Bob Hawke: Thousands honour 'deeply loved' Australian ex-PM
Thousands of Australians have honoured the nation's third-longest serving leader, Bob Hawke, in a state memorial service at the Sydney Opera House.
Mr Hawke was prime minister from 1983 to 1991 - a period of immense national reforms. He died last month aged 89.
He was honoured as an "inspirational" figure in a service attended by his family and many prominent Australians, including five former prime ministers.
Mr Hawke launched his successful bid for PM at the opera house in 1983.
He went on to win four elections - still a record for a Labor Party leader - and achieve record approval ratings. Together with successor Paul Keating, Mr Hawke is credited with modernising Australia's economy.
Among other legacies, he created Australia's universal Medicare healthcare system, promoted large-scale conservation efforts, and outlawed workplace gender discrimination.
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His wife, Blanche d'Alpuget, said that his death had prompted "a national outpouring of grief".
"Today, this memorial service marks the transition from the grief of loss to the celebration of a life triumphantly well lived," she told the service.
In his tribute, Prime Minister Scott Morrison described Australia as "a nation Bob Hawke loved and that deeply loved him in return".
Among hundreds of people in the sold-out hall were former prime ministers Mr Keating, John Howard, Kevin Rudd, Tony Abbott and Malcolm Turnbull, as well as current Labor leader Anthony Albanese.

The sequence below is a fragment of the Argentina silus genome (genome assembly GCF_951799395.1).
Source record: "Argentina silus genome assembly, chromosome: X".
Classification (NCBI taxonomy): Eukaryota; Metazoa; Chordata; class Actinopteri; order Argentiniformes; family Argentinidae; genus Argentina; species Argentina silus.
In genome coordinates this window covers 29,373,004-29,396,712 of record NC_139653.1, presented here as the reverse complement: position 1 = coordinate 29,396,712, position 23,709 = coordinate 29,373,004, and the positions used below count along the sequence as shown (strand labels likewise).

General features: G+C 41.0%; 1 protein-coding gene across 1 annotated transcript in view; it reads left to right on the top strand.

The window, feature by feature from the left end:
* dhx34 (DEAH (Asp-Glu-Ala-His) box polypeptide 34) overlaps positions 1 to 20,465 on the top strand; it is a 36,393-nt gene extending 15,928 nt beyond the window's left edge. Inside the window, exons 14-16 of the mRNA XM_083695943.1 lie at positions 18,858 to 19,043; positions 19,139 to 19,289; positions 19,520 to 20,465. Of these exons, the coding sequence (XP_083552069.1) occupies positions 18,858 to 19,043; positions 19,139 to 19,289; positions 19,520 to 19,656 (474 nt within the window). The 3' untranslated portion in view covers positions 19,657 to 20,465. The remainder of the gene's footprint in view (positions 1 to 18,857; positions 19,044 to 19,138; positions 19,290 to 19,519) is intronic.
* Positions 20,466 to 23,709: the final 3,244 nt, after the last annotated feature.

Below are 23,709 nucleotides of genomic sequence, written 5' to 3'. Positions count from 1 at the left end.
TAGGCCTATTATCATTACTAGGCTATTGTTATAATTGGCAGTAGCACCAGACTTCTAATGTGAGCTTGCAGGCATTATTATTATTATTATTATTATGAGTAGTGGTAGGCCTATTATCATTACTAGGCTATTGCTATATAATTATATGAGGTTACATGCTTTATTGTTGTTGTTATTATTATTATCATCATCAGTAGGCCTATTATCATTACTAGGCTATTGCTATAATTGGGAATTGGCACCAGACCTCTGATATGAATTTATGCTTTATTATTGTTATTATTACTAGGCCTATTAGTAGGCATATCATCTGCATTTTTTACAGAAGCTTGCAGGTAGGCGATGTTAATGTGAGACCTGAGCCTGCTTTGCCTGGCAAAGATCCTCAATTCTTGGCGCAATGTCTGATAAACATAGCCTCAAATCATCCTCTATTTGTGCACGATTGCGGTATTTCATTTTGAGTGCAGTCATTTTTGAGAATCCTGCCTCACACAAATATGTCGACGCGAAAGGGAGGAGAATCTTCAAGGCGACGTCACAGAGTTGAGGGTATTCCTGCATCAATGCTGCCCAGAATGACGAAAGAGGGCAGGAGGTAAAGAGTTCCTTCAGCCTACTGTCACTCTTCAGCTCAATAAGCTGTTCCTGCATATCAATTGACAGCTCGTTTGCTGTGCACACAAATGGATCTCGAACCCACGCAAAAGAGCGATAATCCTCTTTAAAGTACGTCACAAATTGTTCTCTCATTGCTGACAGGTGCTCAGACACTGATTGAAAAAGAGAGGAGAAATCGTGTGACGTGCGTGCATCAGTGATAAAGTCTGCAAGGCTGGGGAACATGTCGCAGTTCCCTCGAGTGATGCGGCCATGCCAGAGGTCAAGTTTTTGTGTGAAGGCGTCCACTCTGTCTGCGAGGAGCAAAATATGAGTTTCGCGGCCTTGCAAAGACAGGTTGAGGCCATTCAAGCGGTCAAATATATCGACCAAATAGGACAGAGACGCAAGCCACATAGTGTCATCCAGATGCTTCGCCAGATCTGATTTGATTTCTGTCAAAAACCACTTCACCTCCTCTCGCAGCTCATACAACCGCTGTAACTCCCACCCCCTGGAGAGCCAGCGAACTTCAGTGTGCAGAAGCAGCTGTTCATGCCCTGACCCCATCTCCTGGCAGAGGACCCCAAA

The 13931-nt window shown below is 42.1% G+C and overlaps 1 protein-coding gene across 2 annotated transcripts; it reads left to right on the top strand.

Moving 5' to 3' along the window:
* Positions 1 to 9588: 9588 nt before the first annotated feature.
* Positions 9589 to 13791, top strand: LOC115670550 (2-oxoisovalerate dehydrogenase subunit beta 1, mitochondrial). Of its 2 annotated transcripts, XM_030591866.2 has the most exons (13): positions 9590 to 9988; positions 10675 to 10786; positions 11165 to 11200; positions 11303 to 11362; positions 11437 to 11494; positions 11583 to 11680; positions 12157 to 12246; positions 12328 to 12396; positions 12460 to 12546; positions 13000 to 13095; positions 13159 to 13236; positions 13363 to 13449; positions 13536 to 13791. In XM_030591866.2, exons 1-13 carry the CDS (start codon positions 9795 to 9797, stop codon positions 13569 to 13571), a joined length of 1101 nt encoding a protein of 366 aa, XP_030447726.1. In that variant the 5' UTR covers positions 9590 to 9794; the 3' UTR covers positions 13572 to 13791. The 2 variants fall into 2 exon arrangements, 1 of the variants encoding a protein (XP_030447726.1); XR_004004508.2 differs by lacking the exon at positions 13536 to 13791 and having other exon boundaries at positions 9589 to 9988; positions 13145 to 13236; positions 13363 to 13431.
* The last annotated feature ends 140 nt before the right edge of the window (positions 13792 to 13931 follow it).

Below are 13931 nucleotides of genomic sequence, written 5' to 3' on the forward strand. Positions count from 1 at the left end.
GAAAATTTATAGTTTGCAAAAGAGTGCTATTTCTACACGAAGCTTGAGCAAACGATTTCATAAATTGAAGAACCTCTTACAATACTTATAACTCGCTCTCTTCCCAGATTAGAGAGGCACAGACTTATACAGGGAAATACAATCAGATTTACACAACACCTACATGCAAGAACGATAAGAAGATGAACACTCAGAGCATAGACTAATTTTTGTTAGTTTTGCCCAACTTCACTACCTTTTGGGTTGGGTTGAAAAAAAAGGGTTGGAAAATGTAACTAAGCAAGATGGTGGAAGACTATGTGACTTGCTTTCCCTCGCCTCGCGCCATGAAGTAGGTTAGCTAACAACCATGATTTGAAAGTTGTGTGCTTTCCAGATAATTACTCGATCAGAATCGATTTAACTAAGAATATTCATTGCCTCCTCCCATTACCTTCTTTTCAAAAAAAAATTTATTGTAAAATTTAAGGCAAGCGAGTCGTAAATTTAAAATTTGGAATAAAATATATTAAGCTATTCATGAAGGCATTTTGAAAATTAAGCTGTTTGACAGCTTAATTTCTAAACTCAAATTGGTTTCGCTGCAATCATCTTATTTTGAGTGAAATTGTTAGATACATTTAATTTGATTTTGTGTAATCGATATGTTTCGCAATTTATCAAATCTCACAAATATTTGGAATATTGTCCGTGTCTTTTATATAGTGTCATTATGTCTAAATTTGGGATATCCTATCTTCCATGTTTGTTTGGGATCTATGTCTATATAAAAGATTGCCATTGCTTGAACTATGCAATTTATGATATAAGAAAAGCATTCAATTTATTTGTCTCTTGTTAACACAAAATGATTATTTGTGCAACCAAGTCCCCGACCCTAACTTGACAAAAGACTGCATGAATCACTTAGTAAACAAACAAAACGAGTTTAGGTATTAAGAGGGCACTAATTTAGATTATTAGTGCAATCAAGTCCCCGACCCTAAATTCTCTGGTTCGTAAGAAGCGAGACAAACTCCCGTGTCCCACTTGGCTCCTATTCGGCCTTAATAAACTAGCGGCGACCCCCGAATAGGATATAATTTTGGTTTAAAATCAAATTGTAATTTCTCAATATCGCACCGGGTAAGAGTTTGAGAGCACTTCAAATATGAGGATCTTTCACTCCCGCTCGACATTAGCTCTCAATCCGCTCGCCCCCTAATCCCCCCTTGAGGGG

Thousands more watched the service on a screen outside, with some carrying tributes on placards.
Former prime minister Julia Gillard, who is chairing a summit overseas, said in a video message: "A million words could be written and a million more spoken about Bob Hawke, such is the breadth of his achievement.
"But for me, the essence of the Bob I knew is caught by one word - inspiration... He inspired the nation to embrace a new and better future."
Others celebrated Mr Hawke for his "larrikin" humour, resolve, and preparedness to show emotion.
Mr Hawke cried publicly a number of times in office - most famously in 1989 at a memorial service at Parliament House following the crackdown on Chinese students at Beijing's Tiananmen Square.
It prompted him to offer asylum to Chinese students who were in Australia - a decision which ultimately granted permanent visas to 42,000 people.
Ms d'Alpuget used her speech to thank Chinese Australians for their condolences, saying "in no country besides Australia did he have more friends... than in China".
Mr Keating drew laughs when he told the service that he and Mr Hawke would sometimes "criticise one another to immediate staff... often heavy criticisms", but said the pair were united in delivering significant reforms.
"What matters is the value of the legacy, its quality and its endurance," he said, adding that Mr Hawke's was "five-star and 24 carat".